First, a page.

Contribution of Working Memory Capacity to Children’s Reading Comprehension: A Longitudinal Investigation

Contribution of Working Memory Capacity to Children’s Reading Comprehension: A Longitudinal... We examined the contribution of working memory capacity to the development of children’s reading comprehension. We present data from three waves of a longitudinal study when the children were 7 years (Grade 1), 8 years (Grade 2) and 9 years (Grade 3). Two questions were raised: The first question concerned the developmental changes of the relative contribution of working memory in predicting reading comprehension compared to vocabulary and decoding skills. The second question explored to what extent reading comprehension could be predicted by working memory capacity measured at a prior time. At the end of each grade, reading comprehension, nonword reading, vocabulary knowledge and working memory capacity were assessed. To test the first question, the predictive power of working memory capacity was compared to vocabulary and decoding skills by performing concurrent multiple-regression analyses in each grade. The results showed that working memory capacity emerged as a direct predictor of reading comprehension in Grade 3. To address the second question, we performed multiple-regression analyses predicting reading comprehension from working memory, nonword reading, and vocabulary measured at a prior time. In these analyses, the autoregressive effect was taken into account to separately assess the unique contribution of each predictor to the development of later reading comprehension. The results showed that Grade 1 vocabulary and Grade 2 working memory had additional effects on Grade 3 reading comprehension after the autoregressive effect of reading comprehension had been accounted for. These findings support the idea that, as word recognition becomes automated throughout the early grade levels, working memory becomes an important determinant of reading comprehension. There is also evidence that working memory capacity directly influences the development of reading comprehension skills. The direction of the causal flow is discussed. http://www.deepdyve.com/assets/images/DeepDyve-Logo-lg.png Reading and Writing Springer Journals

Contribution of Working Memory Capacity to Children’s Reading Comprehension: A Longitudinal Investigation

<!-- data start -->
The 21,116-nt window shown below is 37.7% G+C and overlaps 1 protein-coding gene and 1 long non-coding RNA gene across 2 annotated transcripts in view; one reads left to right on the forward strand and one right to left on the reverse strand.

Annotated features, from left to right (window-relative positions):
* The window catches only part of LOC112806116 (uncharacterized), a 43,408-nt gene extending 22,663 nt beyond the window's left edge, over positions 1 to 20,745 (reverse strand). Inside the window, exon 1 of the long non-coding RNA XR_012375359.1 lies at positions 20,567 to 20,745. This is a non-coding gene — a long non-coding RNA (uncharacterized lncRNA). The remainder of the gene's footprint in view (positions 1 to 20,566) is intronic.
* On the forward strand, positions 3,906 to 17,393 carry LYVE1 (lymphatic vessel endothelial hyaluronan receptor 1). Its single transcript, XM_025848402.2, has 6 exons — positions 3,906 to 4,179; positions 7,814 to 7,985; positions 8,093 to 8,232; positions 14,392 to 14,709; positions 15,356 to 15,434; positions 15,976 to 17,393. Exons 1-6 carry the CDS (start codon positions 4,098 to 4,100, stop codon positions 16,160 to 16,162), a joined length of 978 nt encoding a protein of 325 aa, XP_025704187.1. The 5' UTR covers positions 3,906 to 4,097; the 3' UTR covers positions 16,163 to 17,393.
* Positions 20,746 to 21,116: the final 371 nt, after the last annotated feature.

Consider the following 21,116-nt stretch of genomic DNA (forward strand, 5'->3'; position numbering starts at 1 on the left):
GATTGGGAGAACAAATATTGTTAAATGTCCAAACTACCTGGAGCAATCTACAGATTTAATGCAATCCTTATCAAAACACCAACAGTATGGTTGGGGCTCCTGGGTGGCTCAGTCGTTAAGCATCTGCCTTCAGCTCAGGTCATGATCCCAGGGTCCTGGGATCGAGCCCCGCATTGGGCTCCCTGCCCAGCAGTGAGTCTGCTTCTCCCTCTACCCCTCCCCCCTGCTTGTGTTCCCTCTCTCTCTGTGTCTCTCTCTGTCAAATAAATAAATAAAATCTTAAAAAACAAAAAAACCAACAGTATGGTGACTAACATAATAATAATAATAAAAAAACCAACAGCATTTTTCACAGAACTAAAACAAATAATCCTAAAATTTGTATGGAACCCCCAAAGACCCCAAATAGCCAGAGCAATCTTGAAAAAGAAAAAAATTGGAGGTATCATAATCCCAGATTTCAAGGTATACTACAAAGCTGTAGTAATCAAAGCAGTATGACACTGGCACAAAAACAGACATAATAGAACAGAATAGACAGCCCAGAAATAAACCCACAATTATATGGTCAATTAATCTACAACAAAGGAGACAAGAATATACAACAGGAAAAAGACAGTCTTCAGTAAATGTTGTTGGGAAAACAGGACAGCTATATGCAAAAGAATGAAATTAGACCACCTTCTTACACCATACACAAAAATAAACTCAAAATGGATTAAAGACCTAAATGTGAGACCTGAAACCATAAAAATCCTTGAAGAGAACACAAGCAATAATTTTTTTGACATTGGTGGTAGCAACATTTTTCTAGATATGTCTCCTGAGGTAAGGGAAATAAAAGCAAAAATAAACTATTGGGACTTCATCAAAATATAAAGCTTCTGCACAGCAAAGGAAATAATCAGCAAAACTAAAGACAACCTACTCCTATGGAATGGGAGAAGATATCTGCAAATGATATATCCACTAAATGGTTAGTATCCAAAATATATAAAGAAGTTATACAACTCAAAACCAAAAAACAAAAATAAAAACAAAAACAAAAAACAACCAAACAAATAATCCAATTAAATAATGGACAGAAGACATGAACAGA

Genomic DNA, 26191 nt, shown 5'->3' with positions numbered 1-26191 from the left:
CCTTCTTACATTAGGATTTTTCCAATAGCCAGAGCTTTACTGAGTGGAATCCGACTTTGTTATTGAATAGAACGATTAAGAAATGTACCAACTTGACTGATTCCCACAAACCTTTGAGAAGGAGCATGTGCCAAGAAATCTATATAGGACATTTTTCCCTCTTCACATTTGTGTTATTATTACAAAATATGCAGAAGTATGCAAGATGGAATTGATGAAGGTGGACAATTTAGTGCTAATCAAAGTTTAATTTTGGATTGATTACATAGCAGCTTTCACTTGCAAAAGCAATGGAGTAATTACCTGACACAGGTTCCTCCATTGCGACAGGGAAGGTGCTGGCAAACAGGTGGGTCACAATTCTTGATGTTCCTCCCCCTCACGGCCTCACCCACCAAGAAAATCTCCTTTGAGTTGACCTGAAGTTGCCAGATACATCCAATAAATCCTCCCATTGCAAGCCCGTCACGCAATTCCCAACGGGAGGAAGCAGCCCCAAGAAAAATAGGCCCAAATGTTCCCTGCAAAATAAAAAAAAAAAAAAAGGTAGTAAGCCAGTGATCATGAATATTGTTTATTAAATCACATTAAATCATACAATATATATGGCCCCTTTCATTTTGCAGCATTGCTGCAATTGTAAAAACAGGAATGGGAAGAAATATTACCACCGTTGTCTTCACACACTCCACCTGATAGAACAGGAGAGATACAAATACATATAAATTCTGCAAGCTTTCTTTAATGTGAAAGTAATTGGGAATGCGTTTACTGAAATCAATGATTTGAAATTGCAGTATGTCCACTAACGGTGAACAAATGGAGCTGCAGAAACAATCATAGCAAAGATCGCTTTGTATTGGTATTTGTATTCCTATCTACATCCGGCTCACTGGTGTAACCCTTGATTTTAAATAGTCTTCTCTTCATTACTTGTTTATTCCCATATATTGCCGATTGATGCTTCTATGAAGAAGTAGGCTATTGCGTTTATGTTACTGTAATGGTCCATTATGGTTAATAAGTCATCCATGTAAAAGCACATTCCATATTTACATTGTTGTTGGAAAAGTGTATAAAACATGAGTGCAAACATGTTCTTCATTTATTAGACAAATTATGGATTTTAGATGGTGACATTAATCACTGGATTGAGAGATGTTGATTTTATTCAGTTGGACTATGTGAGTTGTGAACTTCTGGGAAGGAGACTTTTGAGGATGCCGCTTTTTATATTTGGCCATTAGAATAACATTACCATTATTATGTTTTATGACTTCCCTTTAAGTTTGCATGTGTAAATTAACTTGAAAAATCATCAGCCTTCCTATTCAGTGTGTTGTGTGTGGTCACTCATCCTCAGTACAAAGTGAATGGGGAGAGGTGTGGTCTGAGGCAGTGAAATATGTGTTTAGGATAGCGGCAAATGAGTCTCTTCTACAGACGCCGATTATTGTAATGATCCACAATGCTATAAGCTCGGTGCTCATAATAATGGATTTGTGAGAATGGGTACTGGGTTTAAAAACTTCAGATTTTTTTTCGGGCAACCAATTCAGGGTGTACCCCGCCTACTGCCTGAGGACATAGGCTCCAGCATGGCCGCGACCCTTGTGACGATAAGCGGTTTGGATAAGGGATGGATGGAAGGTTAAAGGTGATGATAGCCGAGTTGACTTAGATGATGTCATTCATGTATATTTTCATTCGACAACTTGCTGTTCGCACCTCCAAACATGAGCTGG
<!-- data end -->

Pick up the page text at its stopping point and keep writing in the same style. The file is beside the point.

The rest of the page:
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Publisher
Springer Journals
Copyright
Copyright © 2005 by Springer
Subject
Linguistics; Language and Literature; Psycholinguistics; Education, general; Neurology; Literacy
ISSN
0922-4777
eISSN
1573-0905
D.O.I.
10.1007/s11145-005-2038-0
Publisher site
See Article on Publisher Site

Abstract

We examined the contribution of working memory capacity to the development of children’s reading comprehension. We present data from three waves of a longitudinal study when the children were 7 years (Grade 1), 8 years (Grade 2) and 9 years (Grade 3). Two questions were raised: The first question concerned the developmental changes of the relative contribution of working memory in predicting reading comprehension compared to vocabulary and decoding skills. The second question explored to what extent reading comprehension could be predicted by working memory capacity measured at a prior time. At the end of each grade, reading comprehension, nonword reading, vocabulary knowledge and working memory capacity were assessed. To test the first question, the predictive power of working memory capacity was compared to vocabulary and decoding skills by performing concurrent multiple-regression analyses in each grade. The results showed that working memory capacity emerged as a direct predictor of reading comprehension in Grade 3. To address the second question, we performed multiple-regression analyses predicting reading comprehension from working memory, nonword reading, and vocabulary measured at a prior time. In these analyses, the autoregressive effect was taken into account to separately assess the unique contribution of each predictor to the development of later reading comprehension. The results showed that Grade 1 vocabulary and Grade 2 working memory had additional effects on Grade 3 reading comprehension after the autoregressive effect of reading comprehension had been accounted for. These findings support the idea that, as word recognition becomes automated throughout the early grade levels, working memory becomes an important determinant of reading comprehension. There is also evidence that working memory capacity directly influences the development of reading comprehension skills. The direction of the causal flow is discussed.

Journal

Reading and WritingSpringer Journals

Published: Aug 11, 2005

References

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